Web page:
Czuba also withdrew $1,000 cash “in case the U.S. grid went down” and told his wife that something was going to happen on Saturday, but would not give her details, Fitzgerald said.

When police arrived at the house, they found Czuba in his yard. He sat up and put his hands behind his back for police but did not make any statements, according to the petition to deny pretrial release. Police removed a knife holster found on Czuba's belt and several pocketknives located by his feet, according to the petition.

While authorities continued their investigation, family, friends and political leaders gathered Monday for the boy's funeral at the Mosque Foundation in Bridgeview.

The young boy could “fathom nothing about the complicated politics of the world that seemed to have claimed his life in a moment of madness,” said Ahmed Rehab, executive director of the Chicago chapter of the Council on American-Islamic Relations.

CAIR officials said text messages the mother sent to the boy's father from the hospital indicate Czuba tried to choke her when she first opened the door. The texts state Czuba then attacked her with a knife and yelled, “You Muslims must die!” Will County Sheriff's investigators could not confirm that statement.

“This was an attack on all of us,” Rehab said. “When this individual said, 'You Muslims must die,' this was a message not to the boy and the mother. This was to all of us.”

Wadea loved soccer, basketball and Legos, Rehab said. His mother remains in the hospital with “serious bodily injuries” and faces the emotional trauma of the attack.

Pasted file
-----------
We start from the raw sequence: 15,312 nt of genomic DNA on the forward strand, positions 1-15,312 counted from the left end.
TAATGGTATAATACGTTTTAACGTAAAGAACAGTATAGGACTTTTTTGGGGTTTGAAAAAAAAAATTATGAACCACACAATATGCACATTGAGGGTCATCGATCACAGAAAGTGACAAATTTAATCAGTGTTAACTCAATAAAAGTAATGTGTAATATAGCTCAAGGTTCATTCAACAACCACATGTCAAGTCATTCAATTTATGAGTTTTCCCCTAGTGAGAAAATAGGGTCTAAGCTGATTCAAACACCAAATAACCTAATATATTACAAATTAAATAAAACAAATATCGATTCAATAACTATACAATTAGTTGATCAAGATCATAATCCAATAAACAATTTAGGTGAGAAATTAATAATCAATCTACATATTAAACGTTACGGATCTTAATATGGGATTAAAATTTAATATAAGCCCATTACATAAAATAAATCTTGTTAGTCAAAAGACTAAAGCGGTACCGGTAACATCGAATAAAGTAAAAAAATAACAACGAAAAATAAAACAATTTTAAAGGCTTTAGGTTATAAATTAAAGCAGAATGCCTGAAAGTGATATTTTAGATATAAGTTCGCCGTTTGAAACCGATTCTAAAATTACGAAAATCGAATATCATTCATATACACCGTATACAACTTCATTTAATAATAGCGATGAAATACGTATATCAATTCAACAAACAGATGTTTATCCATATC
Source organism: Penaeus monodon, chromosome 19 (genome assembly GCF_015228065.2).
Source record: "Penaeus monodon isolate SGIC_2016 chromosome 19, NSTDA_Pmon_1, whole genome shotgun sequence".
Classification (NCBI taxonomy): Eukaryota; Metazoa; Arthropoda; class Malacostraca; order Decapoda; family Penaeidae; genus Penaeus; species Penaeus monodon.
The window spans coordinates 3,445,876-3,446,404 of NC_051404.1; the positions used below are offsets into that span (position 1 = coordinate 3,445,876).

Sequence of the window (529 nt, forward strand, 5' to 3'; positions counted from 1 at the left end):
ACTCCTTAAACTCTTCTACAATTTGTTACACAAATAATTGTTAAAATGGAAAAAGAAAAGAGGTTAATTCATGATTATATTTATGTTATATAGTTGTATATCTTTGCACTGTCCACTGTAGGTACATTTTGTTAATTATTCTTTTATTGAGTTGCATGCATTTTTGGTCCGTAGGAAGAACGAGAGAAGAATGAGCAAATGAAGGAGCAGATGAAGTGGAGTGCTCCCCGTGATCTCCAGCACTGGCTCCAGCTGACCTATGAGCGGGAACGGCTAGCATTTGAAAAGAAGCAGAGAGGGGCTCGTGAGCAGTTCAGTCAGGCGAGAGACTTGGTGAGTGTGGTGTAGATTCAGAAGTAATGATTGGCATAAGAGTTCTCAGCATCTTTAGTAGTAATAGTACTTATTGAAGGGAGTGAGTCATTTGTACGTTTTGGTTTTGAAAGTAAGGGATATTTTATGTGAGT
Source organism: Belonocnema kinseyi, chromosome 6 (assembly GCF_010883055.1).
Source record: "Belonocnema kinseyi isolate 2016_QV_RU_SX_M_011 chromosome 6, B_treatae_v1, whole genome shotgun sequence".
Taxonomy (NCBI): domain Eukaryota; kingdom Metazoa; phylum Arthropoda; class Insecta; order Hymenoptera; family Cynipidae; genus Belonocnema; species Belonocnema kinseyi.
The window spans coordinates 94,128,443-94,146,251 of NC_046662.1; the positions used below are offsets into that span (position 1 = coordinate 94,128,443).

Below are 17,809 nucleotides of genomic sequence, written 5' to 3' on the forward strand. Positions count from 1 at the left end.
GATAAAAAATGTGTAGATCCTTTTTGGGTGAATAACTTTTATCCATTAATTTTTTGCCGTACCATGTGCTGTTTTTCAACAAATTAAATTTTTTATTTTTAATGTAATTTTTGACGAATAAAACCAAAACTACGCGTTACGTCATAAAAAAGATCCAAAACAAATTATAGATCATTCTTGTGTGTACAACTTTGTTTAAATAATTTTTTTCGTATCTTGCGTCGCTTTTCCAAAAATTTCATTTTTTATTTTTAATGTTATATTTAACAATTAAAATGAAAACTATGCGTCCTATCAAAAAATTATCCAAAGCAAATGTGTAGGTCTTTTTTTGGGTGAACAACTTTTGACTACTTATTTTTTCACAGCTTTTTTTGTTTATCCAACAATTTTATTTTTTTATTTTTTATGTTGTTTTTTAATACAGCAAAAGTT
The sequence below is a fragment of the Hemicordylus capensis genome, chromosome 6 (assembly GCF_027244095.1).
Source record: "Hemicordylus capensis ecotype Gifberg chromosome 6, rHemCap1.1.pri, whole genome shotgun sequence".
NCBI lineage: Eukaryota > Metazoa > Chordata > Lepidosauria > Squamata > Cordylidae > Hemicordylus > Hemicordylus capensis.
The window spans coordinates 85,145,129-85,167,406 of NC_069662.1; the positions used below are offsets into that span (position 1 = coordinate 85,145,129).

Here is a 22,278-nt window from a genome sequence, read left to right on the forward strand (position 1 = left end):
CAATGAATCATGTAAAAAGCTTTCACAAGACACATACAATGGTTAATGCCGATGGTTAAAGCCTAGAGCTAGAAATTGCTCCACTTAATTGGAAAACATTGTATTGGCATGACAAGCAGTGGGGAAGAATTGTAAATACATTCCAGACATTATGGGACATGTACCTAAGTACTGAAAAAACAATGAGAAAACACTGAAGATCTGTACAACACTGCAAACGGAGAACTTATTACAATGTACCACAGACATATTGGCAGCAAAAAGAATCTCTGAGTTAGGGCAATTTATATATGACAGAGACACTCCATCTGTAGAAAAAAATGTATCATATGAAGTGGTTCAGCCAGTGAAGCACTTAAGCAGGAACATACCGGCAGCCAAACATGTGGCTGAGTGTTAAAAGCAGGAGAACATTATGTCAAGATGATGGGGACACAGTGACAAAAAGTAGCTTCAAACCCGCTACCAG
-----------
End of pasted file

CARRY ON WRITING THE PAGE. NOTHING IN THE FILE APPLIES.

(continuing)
Plainfield Village President John Argoudelis said a community vigil is planned for 8 p.m. Tuesday at the Plainfield Park District's Prairie Activity and Recreation Center, 24550 W. Renwick Road in Plainfield.

“All of Plainfield stands together as a community and as Americans — repulsed by human evil and hate,” Argoudelis, who attended Monday's funeral with other state and local political leaders, wrote on his Facebook page. “We mourn young Wadea. We can't fathom losing you at such a tender age. We pray for his mother, father and family to have strength and we stand with you.”

Plainfield Community Consolidated School District 202 Superintendent Glenn Wood said the violent death of one of their students was devastating and expressed condolences to the family. Wood said grief counseling services have been made available to students and staff.

"I can only imagine the trauma the current events have, and will, place on our students and families of Palestinian, Muslim and Israeli descent in the coming days," he said, adding that the district has done significant work with cultural competency in recent years.

"Bigotry and hate have no place in our schools and while we attempt to focus on what goes on inside our schools, our students are very much impacted by what happens outside of the learning environment," he added.

An account has been established to assist the family with funeral, hospital and housing expenses. Additional information can be found at

• Staff writer Katlyn Smith and The Associated Press contributed to this report.

The Chicago office of the Council on American-Islamic Relations on Sunday identified Wadea Al-Fayoume as the 6-year-old Plainfield Township boy killed Saturday in what authorities are calling a hate crime. Courtesy of CAIR-Chicago